Medical workers conflicted by France’s partial lockdown

Health

Medical staff meets in a room of a patient affected by COVID-19 virus in the ICU unit at the Ambroise Pare clinic in Neuilly-sur-Seine, near Paris, Friday, March 19, 2021. French Prime Minister Jean Castex announced new coronavirus restrictions as the number of COVID-19 patients in intensive care units spikes. (AP Photo/Thibault Camus)

PARIS (AP) — When nurse Anaelle Aeschliman started her 12-hour night shift caring for unconscious patients with COVID-19, the French prime minister was announcing new restrictions to combat the resurgent coronavirus epidemic in Paris.

She was not impressed. The 26-year-old had been hoping for a full nationwide lockdown to slow the streams of severely ill patients filling ICUs like hers, in the west of Paris.

Instead, Prime Minister Jean Castex unveiled a mishmash of measures — including closures of nonessential shops — that are mostly limited to Paris and northern France and don’t oblige people to spend most of the day indoors. Announced Thursday night, they were taking effect on Friday night, when Aeschliman was due to be back in the ICU, for another 12-hour shift.

“Locking down region by region isn’t enough. I think it’s a sanitary suicide,” she said Friday morning, as she went home for a shower and some sleep after working through the night.

“I admit I was a bit disappointed that we aren’t being locked down nationwide,” she said. “When you look at the numbers, they’re unsustainable, and it is going to become ever-harder as the virus continues to circulate.”

In March 2020, when France first locked down with some of the toughest restrictions in Europe, the government exhorted people to stay home. This time, it is, in effect, urging them to go out and get some fresh air.

People in the Paris region and in the north of the country covered by the new rules can walk as long as they like in the day, within a 10-kilometer (six-mile) radius of their homes and carrying a paper authorizing the stroll. The new measures affect about 21 million people in the country of 67 million.

Schools will remain open. That was a big relief for Anissa Amira, a director of ICU care at the Ambroise Paré private hospital where Aeschliman also works. Amira said her 7-year-old daughter suffered from the school closures that made France’s first lockdown particularly grueling for many children and families, and that “being able to go to school gives her a semblance of normality.”

But in the hospital, staff are exhausted, she said.

“Despite all of our efforts, we can’t see the end of the tunnel,” Amira said.

Restaurants, bars, cinemas, gyms, museums, theaters and concert halls, already shut for almost five months, will remain closed. A nationwide overnight curfew also remains in place, although it is being shortened by an hour, to start from 7 p.m. instead of 6 p.m. and still running through to 6 a.m.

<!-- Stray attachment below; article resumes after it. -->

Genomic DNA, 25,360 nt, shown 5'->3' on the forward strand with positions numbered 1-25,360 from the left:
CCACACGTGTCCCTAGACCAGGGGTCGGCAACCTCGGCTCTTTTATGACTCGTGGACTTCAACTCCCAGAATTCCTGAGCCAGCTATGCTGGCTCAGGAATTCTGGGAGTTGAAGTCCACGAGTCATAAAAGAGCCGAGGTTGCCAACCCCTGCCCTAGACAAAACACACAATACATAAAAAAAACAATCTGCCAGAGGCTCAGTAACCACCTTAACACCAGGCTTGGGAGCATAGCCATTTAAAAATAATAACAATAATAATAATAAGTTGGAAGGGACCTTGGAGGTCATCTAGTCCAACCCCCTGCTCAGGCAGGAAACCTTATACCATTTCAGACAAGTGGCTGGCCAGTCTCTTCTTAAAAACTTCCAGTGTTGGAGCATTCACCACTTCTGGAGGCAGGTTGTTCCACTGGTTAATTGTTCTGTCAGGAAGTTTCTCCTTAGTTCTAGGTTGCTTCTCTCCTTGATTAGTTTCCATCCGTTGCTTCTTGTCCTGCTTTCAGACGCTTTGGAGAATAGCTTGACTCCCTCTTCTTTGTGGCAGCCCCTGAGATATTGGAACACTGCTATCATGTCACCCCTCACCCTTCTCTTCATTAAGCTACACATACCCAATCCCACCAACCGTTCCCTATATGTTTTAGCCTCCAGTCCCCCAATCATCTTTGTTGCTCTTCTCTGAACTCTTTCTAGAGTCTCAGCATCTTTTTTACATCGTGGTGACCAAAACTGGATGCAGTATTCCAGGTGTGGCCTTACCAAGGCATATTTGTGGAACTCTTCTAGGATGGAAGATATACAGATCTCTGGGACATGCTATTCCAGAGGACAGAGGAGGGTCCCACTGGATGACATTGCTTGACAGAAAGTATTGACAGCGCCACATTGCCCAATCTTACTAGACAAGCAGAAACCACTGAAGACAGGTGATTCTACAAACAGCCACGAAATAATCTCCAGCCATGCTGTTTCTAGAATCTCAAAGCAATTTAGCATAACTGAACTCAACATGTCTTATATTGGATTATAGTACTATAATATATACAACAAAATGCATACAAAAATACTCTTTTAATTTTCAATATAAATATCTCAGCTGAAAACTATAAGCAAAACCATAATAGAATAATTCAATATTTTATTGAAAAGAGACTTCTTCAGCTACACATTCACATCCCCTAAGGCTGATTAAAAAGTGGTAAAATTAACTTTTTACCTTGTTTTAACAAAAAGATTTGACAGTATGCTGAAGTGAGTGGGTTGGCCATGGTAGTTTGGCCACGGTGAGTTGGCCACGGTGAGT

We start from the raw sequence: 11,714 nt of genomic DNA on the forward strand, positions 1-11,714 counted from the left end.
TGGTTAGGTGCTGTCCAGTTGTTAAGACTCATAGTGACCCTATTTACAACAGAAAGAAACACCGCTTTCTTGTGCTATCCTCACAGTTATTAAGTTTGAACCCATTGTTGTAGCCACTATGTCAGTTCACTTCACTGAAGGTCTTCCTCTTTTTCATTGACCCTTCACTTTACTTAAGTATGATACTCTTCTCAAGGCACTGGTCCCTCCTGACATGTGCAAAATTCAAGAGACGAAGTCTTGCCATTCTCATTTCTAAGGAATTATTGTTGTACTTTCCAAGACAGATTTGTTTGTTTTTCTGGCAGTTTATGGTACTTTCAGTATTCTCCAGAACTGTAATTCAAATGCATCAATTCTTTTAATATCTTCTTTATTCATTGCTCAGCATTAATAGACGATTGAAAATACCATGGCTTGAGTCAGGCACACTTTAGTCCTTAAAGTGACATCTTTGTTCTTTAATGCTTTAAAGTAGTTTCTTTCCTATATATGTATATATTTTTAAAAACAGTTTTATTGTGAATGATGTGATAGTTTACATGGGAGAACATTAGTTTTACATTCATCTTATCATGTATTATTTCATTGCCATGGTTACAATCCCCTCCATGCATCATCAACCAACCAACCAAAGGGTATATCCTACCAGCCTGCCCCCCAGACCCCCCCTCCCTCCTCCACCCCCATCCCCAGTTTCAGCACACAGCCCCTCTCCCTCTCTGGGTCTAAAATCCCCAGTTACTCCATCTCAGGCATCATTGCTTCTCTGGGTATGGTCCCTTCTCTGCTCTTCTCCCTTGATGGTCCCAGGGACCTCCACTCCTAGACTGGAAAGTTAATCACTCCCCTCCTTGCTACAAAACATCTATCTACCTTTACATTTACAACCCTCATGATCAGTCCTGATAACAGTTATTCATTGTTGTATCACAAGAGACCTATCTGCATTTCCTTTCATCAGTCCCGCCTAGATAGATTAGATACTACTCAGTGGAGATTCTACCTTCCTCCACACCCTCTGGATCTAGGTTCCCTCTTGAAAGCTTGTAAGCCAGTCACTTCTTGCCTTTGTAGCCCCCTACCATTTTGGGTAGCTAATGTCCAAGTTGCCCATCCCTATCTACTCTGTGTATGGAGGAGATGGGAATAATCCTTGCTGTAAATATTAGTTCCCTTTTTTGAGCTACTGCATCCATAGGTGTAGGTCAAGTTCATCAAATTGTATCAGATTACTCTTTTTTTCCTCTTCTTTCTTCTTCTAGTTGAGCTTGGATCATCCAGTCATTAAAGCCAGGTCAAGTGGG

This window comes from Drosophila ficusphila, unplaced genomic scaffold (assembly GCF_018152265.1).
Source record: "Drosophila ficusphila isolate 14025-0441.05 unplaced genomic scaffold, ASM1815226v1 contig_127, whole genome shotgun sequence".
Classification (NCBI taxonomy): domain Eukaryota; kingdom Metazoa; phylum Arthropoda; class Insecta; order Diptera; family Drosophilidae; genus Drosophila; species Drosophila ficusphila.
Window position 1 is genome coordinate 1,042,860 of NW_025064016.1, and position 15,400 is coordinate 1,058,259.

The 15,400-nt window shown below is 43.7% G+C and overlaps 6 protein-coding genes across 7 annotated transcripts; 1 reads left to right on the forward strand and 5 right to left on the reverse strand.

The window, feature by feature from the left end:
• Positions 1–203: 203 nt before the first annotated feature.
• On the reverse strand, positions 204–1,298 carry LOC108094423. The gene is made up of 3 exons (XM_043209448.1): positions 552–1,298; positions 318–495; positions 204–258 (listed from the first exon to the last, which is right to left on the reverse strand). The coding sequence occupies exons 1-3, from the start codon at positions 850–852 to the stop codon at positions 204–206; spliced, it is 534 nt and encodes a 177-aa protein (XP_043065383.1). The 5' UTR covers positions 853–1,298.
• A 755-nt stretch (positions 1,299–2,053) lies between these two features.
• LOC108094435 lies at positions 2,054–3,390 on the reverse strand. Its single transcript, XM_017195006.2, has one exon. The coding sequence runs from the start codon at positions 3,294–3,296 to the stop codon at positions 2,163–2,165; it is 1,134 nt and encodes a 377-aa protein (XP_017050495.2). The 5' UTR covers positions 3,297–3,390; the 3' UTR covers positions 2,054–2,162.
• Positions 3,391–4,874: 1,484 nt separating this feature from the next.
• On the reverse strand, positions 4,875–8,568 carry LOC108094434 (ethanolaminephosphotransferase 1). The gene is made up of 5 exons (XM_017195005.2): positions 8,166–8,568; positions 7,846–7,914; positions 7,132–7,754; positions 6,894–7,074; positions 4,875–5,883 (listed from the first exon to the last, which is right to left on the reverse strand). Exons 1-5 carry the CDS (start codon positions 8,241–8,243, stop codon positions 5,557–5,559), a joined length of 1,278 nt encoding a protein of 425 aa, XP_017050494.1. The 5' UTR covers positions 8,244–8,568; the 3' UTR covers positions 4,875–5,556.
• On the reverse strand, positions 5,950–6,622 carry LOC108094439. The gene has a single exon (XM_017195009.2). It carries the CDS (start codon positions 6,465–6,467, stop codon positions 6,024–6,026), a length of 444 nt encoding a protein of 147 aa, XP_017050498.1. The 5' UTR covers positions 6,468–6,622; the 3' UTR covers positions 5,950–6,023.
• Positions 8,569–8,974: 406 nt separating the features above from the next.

For Pierre Squara, the doctor in charge Friday at the ICU unit, encouraging people to leave their Paris apartments for outdoor physical activities makes sense, especially with spring around the corner.

“Now that good weather is coming and people will be able to go outside, it will disperse the virus a bit more,” he said. “It is better to be outside than to be four people in an apartment of 25 square meters. Because Paris apartments are small.”

Dr. Anousone Daulasim, coming off a night shift in the ICU unit, said the new measures were “absolutely necessary” to take pressure off medical teams. He was reserving judgment on how effective they might be against surging infections.

Doctors are hoping the new restrictions will buy more time for France’s vaccination campaign to make additional headway against the virus.

The campaign was slow to get off the ground, targeting most first jabs at the elderly, especially the 700,000 residents of medicalized care homes that were hardest-hit by previous surges of the pandemic. They have accounted for more than a third of France’s 91,706 deaths.

But ICU doctors believe they are now seeing the beginnings of the benefits of the vaccination campaign, taking in fewer elderly patients who are gravely sick.

Government spokesman Gabriel Attal said the government had sought to draw conclusions from better scientific knowledge of the virus and from France’s two previous lockdowns in spring and autumn.

“Everything we can do outside, we need to do it outside,” he told RTL radio.

As the measures apply for at least four weeks and travel between regions will be forbidden without a compelling reason, many people were rushing on Friday to Paris train stations to leave for other less-affected regions.

French authorities also resumed shots with the vaccine made by AstraZeneca on Friday. Castex got vaccinated to show confidence in the product, and gave a thumbs up after getting his jab.

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